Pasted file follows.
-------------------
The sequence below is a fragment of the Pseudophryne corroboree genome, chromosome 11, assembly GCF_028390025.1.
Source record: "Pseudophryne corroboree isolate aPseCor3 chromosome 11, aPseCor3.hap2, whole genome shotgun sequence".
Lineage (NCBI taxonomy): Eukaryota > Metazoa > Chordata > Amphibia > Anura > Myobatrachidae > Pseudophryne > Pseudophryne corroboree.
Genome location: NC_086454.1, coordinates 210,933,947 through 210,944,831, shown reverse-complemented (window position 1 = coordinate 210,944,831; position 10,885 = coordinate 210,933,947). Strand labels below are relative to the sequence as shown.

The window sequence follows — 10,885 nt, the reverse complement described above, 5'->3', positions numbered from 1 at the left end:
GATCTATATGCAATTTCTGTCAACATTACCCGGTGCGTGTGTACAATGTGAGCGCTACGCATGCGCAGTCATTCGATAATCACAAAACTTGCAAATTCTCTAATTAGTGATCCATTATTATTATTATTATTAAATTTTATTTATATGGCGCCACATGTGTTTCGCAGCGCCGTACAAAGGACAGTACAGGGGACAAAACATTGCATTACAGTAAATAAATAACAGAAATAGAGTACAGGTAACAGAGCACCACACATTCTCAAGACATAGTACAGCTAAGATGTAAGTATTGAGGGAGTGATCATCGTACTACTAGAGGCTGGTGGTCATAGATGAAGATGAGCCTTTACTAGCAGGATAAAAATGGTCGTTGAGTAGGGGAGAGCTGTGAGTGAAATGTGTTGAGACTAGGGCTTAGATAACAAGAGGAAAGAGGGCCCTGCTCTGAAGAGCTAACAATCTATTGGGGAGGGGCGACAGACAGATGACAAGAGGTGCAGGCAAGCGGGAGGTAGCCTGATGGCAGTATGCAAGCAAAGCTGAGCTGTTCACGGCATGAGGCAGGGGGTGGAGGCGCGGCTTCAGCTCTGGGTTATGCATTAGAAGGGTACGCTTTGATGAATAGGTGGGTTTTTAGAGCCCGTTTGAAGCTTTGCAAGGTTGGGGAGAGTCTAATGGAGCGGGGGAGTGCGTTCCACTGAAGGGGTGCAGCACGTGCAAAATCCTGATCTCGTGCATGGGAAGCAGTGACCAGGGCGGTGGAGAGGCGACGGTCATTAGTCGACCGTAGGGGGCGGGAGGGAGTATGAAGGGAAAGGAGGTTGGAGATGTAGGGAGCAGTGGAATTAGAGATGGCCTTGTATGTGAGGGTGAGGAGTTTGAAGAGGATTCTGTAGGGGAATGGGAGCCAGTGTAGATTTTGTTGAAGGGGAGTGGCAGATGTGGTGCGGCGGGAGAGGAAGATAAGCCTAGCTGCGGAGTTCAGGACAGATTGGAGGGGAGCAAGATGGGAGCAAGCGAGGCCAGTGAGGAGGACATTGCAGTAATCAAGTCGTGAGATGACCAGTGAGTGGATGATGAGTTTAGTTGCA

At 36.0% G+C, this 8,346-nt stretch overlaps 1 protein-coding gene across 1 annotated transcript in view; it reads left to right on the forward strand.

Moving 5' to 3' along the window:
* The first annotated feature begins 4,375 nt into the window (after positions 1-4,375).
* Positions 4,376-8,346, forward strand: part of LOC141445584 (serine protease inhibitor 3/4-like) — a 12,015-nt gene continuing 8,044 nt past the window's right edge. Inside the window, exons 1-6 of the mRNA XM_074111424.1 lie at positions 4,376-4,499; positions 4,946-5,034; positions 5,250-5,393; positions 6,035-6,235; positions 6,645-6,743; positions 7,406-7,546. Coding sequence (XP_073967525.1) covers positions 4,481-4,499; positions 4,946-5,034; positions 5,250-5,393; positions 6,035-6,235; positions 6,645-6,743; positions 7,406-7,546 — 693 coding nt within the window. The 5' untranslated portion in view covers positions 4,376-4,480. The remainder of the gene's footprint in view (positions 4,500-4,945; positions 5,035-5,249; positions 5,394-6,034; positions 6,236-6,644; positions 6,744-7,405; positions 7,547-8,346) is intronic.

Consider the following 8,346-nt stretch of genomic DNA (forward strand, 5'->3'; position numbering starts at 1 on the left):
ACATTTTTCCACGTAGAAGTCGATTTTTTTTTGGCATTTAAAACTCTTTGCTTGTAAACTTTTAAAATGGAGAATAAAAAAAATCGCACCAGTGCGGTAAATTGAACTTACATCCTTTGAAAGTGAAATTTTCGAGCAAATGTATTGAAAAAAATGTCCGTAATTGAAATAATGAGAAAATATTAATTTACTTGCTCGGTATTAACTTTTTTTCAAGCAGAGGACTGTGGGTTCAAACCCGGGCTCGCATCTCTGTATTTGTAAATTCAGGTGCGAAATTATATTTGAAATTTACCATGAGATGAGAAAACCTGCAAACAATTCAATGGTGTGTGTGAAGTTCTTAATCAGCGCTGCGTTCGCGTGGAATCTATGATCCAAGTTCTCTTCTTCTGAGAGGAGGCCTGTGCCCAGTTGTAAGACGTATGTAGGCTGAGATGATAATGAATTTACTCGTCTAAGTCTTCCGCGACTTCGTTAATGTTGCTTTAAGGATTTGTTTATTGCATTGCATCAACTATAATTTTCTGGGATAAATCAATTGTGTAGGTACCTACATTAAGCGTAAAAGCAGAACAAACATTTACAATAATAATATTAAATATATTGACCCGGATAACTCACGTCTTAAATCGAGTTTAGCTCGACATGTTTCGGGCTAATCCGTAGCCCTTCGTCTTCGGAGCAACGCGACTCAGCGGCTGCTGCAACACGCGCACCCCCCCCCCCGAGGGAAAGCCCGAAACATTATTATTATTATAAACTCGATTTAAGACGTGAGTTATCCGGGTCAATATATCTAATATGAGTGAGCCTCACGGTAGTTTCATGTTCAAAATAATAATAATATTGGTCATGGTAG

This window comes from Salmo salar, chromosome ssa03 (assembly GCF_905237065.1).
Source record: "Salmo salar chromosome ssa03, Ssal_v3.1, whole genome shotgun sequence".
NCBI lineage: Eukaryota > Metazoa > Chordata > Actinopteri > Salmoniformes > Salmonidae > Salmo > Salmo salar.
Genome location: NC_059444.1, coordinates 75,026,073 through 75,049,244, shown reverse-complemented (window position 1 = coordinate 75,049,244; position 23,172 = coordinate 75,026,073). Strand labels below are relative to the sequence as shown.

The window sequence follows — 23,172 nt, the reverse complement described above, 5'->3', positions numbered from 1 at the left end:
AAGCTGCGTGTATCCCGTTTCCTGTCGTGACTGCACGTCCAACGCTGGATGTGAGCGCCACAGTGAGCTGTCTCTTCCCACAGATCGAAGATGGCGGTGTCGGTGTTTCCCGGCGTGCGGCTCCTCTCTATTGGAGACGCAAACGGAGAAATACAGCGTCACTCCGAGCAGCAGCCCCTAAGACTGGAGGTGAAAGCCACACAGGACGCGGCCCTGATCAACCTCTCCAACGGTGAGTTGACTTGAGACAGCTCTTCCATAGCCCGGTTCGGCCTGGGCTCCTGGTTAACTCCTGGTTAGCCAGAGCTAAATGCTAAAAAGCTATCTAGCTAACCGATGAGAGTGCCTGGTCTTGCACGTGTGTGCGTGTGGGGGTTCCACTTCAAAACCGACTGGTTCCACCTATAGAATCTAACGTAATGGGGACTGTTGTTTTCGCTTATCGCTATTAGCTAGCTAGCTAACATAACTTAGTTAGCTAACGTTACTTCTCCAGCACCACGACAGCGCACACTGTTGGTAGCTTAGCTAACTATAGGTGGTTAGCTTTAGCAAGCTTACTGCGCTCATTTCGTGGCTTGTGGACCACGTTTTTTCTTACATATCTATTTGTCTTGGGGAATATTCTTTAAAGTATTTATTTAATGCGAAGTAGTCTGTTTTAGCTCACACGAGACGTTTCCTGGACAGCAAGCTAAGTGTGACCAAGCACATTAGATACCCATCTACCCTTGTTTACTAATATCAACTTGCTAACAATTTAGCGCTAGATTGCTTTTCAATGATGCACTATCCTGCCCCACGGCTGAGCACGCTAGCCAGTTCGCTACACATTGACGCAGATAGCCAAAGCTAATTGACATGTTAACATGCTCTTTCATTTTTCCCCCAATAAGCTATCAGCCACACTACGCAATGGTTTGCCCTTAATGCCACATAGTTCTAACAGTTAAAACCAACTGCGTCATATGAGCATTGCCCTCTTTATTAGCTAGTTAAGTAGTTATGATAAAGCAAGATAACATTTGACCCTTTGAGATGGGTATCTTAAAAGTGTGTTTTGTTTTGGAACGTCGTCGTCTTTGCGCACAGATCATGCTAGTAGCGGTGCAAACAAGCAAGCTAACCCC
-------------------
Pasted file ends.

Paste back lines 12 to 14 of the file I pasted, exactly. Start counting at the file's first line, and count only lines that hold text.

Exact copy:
ACATTTTTCCACGTAGAAGTCGATTTTTTTTTGGCATTTAAAACTCTTTGCTTGTAAACTTTTAAAATGGAGAATAAAAAAAATCGCACCAGTGCGGTAAATTGAACTTACATCCTTTGAAAGTGAAATTTTCGAGCAAATGTATTGAAAAAAATGTCCGTAATTGAAATAATGAGAAAATATTAATTTACTTGCTCGGTATTAACTTTTTTTCAAGCAGAGGACTGTGGGTTCAAACCCGGGCTCGCATCTCTGTATTTGTAAATTCAGGTGCGAAATTATATTTGAAATTTACCATGAGATGAGAAAACCTGCAAACAATTCAATGGTGTGTGTGAAGTTCTTAATCAGCGCTGCGTTCGCGTGGAATCTATGATCCAAGTTCTCTTCTTCTGAGAGGAGGCCTGTGCCCAGTTGTAAGACGTATGTAGGCTGAGATGATAATGAATTTACTCGTCTAAGTCTTCCGCGACTTCGTTAATGTTGCTTTAAGGATTTGTTTATTGCATTGCATCAACTATAATTTTCTGGGATAAATCAATTGTGTAGGTACCTACATTAAGCGTAAAAGCAGAACAAACATTTACAATAATAATATTAAATATATTGACCCGGATAACTCACGTCTTAAATCGAGTTTAGCTCGACATGTTTCGGGCTAATCCGTAGCCCTTCGTCTTCGGAGCAACGCGACTCAGCGGCTGCTGCAACACGCGCACCCCCCCCCCCGAGGGAAAGCCCGAAACATTATTATTATTATAAACTCGATTTAAGACGTGAGTTATCCGGGTCAATATATCTAATATGAGTGAGCCTCACGGTAGTTTCATGTTCAAAATAATAATAATATTGGTCATGGTAG

This window comes from Salmo salar, chromosome ssa03 (assembly GCF_905237065.1).
Source record: "Salmo salar chromosome ssa03, Ssal_v3.1, whole genome shotgun sequence".